Deficiency in job skills was identified as a major problem for industry in a survey last summer of area plant managers and human resources directors.
The survey respondents said both hard skills, ranging from the ability to work certain machinery to aptitude in technology and math, and soft skills, including work ethic, punctuality and attitude, were lacking.
Last Monday, the people who participated in the exchange program came together and made the following recommendations:
* The chamber, schools, business and industry should create a "clearinghouse" where the employment and skill needs of local businesses and industries are posted and the curriculum of local public schools, technical schools, Bluegrass Community and Technical College, National College and other schools that match those needs is listed.
* The schools should create within their existing curriculum a "work force" major and include courses that would directly address the job skill needs of local business and industry.
* The schools should create a "work ethic" course or major. When a student successfully completes the class or classes, a "worth ethic seal" will be stamped on his or her diploma and a certificate awarded to the graduate.
* The business and industry plant managers and human resources directors should work with school principals and counselors in creating more shadowing, mentoring and internship programs.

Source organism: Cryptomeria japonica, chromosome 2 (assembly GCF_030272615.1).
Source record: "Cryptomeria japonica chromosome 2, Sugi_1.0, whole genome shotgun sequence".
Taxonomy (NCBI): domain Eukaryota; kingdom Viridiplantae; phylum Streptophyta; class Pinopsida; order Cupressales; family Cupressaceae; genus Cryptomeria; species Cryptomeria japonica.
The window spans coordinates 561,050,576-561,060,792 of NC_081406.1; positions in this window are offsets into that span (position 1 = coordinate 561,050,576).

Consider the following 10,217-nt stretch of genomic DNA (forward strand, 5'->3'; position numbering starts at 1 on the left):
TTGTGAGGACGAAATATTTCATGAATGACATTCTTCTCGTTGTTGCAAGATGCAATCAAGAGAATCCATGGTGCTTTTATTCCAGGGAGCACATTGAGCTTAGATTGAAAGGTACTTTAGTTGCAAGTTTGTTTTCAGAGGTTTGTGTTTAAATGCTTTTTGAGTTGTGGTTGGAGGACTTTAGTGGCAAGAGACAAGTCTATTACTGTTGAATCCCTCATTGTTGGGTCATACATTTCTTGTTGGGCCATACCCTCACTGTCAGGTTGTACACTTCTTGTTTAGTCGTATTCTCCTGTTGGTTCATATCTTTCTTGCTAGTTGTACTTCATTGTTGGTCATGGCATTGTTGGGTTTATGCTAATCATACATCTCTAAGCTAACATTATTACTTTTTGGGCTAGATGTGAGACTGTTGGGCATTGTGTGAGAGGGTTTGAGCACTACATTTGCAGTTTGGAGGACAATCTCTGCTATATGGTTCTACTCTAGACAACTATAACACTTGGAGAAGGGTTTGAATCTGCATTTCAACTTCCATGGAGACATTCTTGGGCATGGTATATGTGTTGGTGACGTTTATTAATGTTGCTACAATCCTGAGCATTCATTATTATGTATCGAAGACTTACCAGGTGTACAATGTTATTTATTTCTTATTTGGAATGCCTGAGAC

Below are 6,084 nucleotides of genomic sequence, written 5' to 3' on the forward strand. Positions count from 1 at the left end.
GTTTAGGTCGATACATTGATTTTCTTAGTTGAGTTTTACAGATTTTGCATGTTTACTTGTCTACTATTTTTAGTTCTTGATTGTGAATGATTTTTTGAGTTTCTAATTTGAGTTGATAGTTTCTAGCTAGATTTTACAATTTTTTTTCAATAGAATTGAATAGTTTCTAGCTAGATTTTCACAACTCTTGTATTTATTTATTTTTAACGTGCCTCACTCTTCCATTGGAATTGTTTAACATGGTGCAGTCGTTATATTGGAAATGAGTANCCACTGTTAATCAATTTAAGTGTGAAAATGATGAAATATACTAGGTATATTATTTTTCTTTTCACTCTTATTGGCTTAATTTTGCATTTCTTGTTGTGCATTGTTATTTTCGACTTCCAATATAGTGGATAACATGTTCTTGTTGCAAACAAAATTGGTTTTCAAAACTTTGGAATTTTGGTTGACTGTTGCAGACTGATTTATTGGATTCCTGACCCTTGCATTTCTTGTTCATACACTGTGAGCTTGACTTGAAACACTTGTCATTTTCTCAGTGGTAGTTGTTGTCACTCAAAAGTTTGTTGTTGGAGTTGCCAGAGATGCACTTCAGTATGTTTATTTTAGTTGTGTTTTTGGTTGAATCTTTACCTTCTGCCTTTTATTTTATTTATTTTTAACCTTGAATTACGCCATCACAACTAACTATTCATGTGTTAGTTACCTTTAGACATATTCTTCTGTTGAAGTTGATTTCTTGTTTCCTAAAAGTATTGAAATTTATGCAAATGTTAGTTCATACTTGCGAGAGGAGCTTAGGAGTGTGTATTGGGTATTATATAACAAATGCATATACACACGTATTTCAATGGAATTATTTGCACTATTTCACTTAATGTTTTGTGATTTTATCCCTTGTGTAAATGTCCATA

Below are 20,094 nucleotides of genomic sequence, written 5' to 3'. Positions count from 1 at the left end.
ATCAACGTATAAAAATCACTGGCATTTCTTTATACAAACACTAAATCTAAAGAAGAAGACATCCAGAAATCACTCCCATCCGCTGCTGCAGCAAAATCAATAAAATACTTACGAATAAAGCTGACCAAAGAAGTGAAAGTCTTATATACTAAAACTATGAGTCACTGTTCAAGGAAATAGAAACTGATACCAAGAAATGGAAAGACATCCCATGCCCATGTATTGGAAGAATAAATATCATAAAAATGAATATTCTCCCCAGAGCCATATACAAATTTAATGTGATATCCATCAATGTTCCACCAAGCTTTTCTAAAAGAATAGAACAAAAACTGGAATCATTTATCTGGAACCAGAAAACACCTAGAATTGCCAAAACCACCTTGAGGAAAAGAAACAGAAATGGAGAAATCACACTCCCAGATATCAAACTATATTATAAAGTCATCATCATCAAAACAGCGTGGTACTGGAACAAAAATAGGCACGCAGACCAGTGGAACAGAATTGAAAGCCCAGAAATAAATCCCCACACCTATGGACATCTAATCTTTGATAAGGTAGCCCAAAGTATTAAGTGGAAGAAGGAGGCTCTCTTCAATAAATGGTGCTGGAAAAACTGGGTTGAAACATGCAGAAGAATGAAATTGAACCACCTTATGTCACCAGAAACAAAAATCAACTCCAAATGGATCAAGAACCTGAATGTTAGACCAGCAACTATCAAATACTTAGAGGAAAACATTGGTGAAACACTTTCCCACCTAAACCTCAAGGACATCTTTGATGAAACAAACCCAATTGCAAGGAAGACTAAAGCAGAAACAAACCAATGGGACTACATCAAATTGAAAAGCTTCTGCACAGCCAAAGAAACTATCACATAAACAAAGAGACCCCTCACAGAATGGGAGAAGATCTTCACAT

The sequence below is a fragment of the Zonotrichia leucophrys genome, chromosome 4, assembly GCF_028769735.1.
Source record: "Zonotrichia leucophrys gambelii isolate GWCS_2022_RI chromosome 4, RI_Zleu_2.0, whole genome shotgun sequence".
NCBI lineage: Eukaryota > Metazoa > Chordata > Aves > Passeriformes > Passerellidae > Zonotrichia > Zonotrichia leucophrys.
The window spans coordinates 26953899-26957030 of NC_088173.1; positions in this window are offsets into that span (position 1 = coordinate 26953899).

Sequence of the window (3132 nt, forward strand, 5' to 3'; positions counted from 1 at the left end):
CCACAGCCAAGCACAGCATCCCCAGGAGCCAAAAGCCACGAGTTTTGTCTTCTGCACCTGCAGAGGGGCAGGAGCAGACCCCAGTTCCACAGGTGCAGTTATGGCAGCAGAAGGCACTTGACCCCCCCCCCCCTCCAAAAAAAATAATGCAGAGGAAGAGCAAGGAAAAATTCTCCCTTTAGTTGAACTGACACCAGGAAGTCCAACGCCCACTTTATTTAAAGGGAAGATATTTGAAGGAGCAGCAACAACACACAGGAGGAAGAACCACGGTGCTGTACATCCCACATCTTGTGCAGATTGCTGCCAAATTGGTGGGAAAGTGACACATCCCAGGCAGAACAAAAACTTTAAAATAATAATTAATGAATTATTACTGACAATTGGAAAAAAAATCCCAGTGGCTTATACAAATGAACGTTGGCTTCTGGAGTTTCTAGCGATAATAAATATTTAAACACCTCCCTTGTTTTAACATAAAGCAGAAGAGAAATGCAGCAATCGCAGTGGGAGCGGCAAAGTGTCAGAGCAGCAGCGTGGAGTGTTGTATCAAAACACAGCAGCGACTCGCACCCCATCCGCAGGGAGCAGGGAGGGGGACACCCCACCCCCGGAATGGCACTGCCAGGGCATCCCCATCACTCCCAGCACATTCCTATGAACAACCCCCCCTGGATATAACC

* Human resources directors should organize a job fair to be held at least annually and should periodically visit schools to inform teachers and students of the kinds of jobs that are available and the kinds of skills needed for those jobs.
* The schools and businesses and industries should create a "Junior Achievement-like" program under which human resources directors would go into the schools and teach students how to apply and interview for jobs.
In addition, the HR directors should teach students soft skills.
* The schools and businesses and industries should create a poster that shows students the courses that the schools offer that match the skills that business and industry need. The posters would be displayed at both middle schools and high schools and be updated when necessary.
* School committees that decide curriculum should ask human resource directors to make specific recommendations as to how courses can better match job skill needs.
At the end of the meeting, Rinehart and Pass asked participants in the exchange program to evaluate the program.
Though it will be a while before the questionnaire results will be known, it appeared that participants want the exchange program - either one like the program that was just completed or one that will include more sectors of business and industry such as utilities, services and small businesses - to be continued.
"It was a very good learning experience," said Bate Middle School counselor Cecile Napier.
"I think we and the business people learned a lot about what each of us does and what we need to do together to improve job skills and match curriculum to skills.
"And, most important, I believe we now at least are communicating about the very important issue of doing the best we can to prepare our young people for the real world."